David Kaplan
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David Kaplan, the editor-in-chief of Geographical review / Q&A: The nature and state of academic publishing field

Versus interviewed the editor-in-chief of Geographical Review David Kaplan about the state of academic publishing and potential developments in the field.

Lukuaika: 10 min.

In your opinion, what are the biggest challenges and trends in the market-driven academic publishing at the moment?

Well, I think one trend of course is that there are fewer publishing houses that control larger percentages of the market. So a lot of a little houses that I remember from when I was younger are gone — for example National Identities journal that used to be published by Carfax was taken over by Taylor & Francis, which is one of the big houses. So I think that’s becoming more and more of a thing.

In addition, journals no longer sell any institutional subscriptions or personal subscriptions which used to be the way they were distributed. They are sold in a bundle. So in terms of a journal you can be placed in a bundle at university library which is probably the biggest consumer of journals. Bundle is like a cable TV package. That means that you have less control in an individual journal about how your material is distributed. You want make sure that you’re part as many bundles as possible.

People used to read through journals. Now I think it is more like that they grab a particular article and they may find it in somewhere like in a search engine. This almost decenters the journal. The journal becomes less important in some ways than it used to be when people get journals and say oh yeah I’m in this journal issue with these other great articles. Now it doesn’t really matter that much anymore and I think that’s going to continue as well. So those are some trends.

Do you see some challenges or solutions in the future regarding this?

Well, yeah the challenge is that the journals are expensive. And they still are a big part of overall cost for university libraries, that’s a problem.

I think the other challenge is that we have so many journals that it is sometimes hard to sort them out. There are just so many different things and so many different ways to evaluate journals. The expansion of the number of journal titles is a good thing in many ways but also creates a more complicated view. Again, I hate to do any analog with television but there is an old saying in the United States that there’s 500 channels but nothing is on. And I wonder if you have thousands of journal titles, it is hard to make sense of all of them because they all become very murky and you don’t know how many of them are really legitimate because they keep popping up.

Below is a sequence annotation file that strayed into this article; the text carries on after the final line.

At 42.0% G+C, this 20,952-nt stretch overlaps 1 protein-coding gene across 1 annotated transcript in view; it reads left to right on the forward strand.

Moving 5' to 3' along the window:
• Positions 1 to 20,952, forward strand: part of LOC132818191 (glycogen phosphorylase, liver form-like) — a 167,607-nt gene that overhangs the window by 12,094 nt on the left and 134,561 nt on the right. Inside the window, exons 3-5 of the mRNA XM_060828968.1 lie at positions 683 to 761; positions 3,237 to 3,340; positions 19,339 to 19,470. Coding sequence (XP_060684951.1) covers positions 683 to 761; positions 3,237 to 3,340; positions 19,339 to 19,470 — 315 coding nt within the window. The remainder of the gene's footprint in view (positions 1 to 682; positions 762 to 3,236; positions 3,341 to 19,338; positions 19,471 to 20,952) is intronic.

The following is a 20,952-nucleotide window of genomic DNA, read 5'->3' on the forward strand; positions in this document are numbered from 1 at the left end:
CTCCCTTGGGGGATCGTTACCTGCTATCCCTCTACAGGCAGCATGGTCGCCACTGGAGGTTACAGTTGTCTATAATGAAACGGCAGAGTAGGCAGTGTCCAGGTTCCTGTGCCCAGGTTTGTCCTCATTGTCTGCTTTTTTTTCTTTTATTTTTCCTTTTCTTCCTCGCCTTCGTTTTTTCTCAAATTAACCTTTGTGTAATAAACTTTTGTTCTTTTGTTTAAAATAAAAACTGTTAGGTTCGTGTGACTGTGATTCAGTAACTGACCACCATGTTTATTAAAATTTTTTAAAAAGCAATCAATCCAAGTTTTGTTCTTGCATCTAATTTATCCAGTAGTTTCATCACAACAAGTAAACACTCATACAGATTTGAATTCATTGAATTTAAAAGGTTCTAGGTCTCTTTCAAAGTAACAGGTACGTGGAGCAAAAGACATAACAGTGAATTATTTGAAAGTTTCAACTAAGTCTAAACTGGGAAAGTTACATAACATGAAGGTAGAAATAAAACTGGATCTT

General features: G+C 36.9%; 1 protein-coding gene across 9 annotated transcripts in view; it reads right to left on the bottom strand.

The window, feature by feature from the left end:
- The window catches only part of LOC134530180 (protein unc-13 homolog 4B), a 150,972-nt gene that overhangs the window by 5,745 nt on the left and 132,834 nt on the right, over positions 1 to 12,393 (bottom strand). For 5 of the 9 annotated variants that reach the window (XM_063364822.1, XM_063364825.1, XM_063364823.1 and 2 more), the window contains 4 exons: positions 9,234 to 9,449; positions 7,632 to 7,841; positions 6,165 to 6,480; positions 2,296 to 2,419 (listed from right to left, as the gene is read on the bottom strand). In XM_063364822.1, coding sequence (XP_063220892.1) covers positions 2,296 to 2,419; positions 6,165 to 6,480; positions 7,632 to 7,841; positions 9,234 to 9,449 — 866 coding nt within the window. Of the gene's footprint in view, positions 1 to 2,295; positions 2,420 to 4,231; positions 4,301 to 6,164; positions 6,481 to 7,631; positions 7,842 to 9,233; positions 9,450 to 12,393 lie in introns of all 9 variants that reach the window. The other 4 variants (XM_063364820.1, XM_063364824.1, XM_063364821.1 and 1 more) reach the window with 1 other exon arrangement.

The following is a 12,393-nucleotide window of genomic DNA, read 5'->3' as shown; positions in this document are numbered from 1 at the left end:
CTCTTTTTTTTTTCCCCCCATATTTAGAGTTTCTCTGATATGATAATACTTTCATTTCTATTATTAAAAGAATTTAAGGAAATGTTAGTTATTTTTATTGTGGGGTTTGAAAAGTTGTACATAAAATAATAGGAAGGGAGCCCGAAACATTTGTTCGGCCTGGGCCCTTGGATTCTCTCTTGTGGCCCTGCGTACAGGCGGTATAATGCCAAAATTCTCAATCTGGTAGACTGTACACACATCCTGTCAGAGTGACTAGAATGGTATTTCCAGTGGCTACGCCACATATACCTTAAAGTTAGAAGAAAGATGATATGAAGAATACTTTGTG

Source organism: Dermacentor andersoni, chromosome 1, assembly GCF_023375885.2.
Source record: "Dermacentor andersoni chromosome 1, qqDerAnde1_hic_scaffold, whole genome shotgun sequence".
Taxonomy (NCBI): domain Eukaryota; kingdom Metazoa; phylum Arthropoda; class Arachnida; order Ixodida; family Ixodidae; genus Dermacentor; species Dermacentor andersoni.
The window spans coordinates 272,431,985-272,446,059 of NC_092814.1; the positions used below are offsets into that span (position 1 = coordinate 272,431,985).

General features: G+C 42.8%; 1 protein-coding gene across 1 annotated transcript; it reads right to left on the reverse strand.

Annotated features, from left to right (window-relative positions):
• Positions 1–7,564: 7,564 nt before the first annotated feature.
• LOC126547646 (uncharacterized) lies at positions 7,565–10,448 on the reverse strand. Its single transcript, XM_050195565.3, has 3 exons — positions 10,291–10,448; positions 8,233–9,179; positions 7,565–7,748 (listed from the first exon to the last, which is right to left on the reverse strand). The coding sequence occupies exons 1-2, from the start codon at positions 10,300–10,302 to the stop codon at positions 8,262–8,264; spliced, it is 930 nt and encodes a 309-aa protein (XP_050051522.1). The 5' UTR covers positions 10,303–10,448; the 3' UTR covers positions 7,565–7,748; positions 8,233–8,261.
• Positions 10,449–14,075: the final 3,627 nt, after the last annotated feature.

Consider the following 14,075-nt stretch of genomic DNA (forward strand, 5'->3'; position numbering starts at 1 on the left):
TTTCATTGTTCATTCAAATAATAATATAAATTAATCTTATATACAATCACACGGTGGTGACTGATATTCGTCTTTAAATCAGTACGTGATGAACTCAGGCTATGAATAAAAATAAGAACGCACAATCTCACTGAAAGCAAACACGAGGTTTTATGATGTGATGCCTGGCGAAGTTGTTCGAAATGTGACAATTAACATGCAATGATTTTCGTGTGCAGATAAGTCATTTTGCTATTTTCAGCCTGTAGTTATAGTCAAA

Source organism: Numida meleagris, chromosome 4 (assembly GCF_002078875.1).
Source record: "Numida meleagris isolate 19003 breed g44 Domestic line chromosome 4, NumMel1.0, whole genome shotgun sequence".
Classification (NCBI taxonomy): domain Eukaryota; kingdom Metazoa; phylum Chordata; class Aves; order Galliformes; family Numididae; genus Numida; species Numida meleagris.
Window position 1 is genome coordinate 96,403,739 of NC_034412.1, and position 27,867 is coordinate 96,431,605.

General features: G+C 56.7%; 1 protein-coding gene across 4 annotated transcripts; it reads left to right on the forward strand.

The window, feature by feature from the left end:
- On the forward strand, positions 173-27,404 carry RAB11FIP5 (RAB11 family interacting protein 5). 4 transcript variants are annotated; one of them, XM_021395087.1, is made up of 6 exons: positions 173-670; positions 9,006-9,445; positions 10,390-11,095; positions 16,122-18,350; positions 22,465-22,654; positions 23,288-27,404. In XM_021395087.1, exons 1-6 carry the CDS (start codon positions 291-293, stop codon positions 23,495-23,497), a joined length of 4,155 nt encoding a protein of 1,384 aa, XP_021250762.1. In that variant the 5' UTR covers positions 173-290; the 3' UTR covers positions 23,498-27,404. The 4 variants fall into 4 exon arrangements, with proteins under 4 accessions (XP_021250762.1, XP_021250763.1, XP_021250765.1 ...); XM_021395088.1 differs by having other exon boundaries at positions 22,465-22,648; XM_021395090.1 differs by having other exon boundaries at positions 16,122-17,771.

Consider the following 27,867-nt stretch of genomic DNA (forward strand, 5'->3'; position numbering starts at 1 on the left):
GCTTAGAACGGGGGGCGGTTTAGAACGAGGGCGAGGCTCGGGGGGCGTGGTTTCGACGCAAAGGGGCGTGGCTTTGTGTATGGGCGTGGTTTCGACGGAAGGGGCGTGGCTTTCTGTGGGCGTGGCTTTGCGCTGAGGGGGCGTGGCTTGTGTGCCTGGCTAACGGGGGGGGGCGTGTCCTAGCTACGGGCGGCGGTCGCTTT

The way we seem to determine the metric of an impact factor is I think a fairly flawed metric. But it’s the one that is out there that people want to you know talk about because it’s there and I think that creates a lot of desire to go for journals that maybe people don’t really have a reason to go for. Also journals themselves try to kind of gain form the system and try to increase the impact factor. Thirty or twenty years ago impact factor just wasn’t an important thing. So I think that’s a challenge as well. How do you actually evaluate journals and how do you try to get people to publish in a right publication for them.

Our project Julkea! tries to develop the field of academic publishing and communication. Do you have any thoughts that you would like to share on this subject?

Yeah, I think the project is really important. I am a big proponent of trying to translate your research into something that people can understand. I think scholars have to be willing to do things that they are maybe uncomfortable doing. They have to know how to write in maybe more broader strokes, be willing to do maybe more generalizations and not to worry so much. So much academic writing feels a little bit cramped just because there is that worry that oh well you don’t want to think that I am saying this. So much of this is just drawing these little fences around what you are saying just to make sure that people don’t get the wrong interpretation. Well that makes for a really boring writing.

In my opinion you got to have a willingness to be less defensive and be willing to say things in a way that maybe violate some of the nuances and some of the subtleties but you are more compelling to people. And I think there’s got to be a willingness to bring up more interesting cases and also to write better. Sometimes people have this view that the more unclear somebody is the more intelligent or more scholarly they are and it drives me crazy. I think that readability is the most important aspect of a journal article.

Do you think there is some kind of contradiction in the way some journals are giving instructions to authors about how to write their articles? I have heard that some journals are complaining about too simple language.